Ready for a piece of technology you can rampantly steal for NaNoWriMo? How about secretly encoded E. coli that glow and can be used to send messages? Researchers have developed a way of getting seven strains of the bacteria to fluoresce in seven different colors. You can use them to create a secret message that starts as an apparently empty petri dish - but grows into an encoded message after delivery. They've dubbed the system SPAM: Steganography by Printed Arrays of Microbes, and it only gets cooler from here.

A key part of cryptography is making sure only your intended recipient can read the message, right? So with SPAM, not only do you have a cypher associated with how the lights correspond with letters, but by tweaking different bacterial strains, or by modifying the bacterial replication speed, antibiotic resistance, and protein expression time they can alter the content and time of delivery.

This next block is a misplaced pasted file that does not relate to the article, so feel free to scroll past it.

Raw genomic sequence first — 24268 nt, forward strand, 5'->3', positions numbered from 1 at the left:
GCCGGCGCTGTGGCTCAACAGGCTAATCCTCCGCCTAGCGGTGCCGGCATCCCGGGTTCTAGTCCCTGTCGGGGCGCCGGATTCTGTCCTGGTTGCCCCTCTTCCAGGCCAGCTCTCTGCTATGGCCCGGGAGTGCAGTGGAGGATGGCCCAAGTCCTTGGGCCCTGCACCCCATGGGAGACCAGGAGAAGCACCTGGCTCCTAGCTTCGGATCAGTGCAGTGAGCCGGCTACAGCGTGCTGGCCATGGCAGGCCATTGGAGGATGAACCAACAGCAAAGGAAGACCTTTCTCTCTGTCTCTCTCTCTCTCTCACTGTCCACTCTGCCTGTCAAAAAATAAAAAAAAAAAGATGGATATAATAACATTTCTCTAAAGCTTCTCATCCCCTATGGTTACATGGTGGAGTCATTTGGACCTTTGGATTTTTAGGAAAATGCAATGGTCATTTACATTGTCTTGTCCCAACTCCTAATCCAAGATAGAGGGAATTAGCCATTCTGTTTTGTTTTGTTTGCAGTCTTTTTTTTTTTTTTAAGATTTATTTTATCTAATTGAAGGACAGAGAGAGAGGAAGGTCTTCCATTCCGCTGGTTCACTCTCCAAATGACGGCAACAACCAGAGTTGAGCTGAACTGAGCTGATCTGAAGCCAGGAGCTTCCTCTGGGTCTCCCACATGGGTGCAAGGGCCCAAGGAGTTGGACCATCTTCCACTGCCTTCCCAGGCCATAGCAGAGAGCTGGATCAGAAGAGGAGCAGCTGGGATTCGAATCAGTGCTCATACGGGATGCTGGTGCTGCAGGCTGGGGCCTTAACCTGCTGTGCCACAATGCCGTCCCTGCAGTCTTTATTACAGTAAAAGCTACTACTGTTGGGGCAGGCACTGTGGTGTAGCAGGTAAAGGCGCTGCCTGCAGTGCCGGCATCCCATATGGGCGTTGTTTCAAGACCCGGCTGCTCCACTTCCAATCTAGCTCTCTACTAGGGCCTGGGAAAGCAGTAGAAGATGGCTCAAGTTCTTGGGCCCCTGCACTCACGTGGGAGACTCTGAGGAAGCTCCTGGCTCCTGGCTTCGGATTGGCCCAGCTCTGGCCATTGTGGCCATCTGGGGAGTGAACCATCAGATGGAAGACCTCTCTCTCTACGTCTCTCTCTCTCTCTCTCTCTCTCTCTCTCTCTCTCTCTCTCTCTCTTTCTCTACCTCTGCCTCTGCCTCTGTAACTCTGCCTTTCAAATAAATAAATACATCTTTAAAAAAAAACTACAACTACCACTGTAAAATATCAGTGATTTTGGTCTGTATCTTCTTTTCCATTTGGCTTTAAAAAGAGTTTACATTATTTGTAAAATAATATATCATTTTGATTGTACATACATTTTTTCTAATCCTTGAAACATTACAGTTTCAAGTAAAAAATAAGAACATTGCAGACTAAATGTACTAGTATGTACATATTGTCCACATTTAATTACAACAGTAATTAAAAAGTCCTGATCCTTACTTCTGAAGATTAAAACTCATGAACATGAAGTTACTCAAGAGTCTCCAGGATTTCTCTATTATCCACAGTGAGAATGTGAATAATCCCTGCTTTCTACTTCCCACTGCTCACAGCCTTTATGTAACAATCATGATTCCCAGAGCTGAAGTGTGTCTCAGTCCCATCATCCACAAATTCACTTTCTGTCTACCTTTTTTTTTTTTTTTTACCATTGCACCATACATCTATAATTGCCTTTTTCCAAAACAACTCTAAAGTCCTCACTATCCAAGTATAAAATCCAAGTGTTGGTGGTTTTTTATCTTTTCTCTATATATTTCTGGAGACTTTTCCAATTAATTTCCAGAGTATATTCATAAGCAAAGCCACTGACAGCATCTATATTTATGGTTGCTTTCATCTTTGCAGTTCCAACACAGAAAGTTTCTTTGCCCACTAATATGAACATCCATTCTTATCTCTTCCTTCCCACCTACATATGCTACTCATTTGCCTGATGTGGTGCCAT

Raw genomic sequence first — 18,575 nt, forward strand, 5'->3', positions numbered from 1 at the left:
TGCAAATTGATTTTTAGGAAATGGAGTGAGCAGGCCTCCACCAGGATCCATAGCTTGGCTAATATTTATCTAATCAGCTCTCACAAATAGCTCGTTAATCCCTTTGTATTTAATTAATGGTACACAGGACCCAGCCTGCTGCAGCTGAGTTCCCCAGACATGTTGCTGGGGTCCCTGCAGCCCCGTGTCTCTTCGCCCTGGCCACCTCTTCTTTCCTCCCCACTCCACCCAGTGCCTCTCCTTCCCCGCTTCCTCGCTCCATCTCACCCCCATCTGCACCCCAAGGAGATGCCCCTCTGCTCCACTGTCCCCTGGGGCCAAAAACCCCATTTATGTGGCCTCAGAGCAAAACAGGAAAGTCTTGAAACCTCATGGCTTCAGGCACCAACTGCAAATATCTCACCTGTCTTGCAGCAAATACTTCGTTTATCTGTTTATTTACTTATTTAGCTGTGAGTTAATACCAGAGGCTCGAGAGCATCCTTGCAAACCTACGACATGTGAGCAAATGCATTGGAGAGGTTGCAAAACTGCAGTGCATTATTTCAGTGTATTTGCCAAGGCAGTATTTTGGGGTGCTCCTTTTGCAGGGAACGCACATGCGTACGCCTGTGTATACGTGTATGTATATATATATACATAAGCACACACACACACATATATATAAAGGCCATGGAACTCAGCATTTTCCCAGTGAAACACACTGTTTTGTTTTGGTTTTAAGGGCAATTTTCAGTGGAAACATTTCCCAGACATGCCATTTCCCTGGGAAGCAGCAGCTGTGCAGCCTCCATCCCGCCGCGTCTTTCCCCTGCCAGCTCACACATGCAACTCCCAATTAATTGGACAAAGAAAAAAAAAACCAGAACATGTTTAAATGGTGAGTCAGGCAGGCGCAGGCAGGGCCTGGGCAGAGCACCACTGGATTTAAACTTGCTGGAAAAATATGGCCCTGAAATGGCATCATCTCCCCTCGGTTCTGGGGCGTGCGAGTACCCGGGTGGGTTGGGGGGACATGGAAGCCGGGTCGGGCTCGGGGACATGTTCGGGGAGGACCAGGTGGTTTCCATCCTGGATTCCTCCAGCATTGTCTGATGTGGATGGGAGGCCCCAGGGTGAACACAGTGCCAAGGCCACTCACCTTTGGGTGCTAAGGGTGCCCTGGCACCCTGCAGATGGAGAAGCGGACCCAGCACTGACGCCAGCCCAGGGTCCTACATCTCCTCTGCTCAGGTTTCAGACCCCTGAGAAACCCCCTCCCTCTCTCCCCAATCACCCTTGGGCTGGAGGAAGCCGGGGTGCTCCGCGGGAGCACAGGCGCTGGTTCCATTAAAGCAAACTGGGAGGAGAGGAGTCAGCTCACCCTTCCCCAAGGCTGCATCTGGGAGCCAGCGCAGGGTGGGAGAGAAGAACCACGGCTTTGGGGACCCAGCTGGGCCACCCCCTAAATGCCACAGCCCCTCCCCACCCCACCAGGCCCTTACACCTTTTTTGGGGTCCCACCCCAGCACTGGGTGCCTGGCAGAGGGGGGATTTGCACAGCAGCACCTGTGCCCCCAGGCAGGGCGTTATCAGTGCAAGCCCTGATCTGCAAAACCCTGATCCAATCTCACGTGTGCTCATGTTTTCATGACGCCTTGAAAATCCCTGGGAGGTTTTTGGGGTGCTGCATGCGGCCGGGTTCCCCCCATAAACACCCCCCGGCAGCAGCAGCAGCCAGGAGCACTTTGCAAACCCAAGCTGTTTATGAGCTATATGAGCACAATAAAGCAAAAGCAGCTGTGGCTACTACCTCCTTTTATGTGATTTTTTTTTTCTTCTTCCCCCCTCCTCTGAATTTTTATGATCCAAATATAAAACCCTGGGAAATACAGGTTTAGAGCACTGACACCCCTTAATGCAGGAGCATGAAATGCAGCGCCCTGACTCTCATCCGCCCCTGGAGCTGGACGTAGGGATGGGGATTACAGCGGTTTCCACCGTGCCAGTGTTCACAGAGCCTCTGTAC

The bacteria could change over time, expressing different colors or just stop glowing entirely, thus rendering the message only accurate for a specific time period.

For another great twist, look at this image. Using the cipher below, the SPAM message shows different translations depending on the growth media. When the source plate is grown on Ampicillin, it reads "this is a bioencoded message from the walt lab @ tufts university 2010." On kanamycin it says "you have used the wrong cipher and the message is gibberish." Finally, the third one on a non-selective growth plate produces nonsense using their writing system.


The process of setting the message involves printing it onto an agar plate from a bacterial broth, copying it onto a nitrocellulose or velvet membrane, which is then given to the recipient to stamp onto growth media and develop the message.

Now, once we figure out how to get this bacteria transmissible by disease vectors, we could be onto something really interesting. Secret messages sent by a cough, a kiss, or a handprint left on a doorknob.


Top photo by Monika Wisniewska via Shutterstock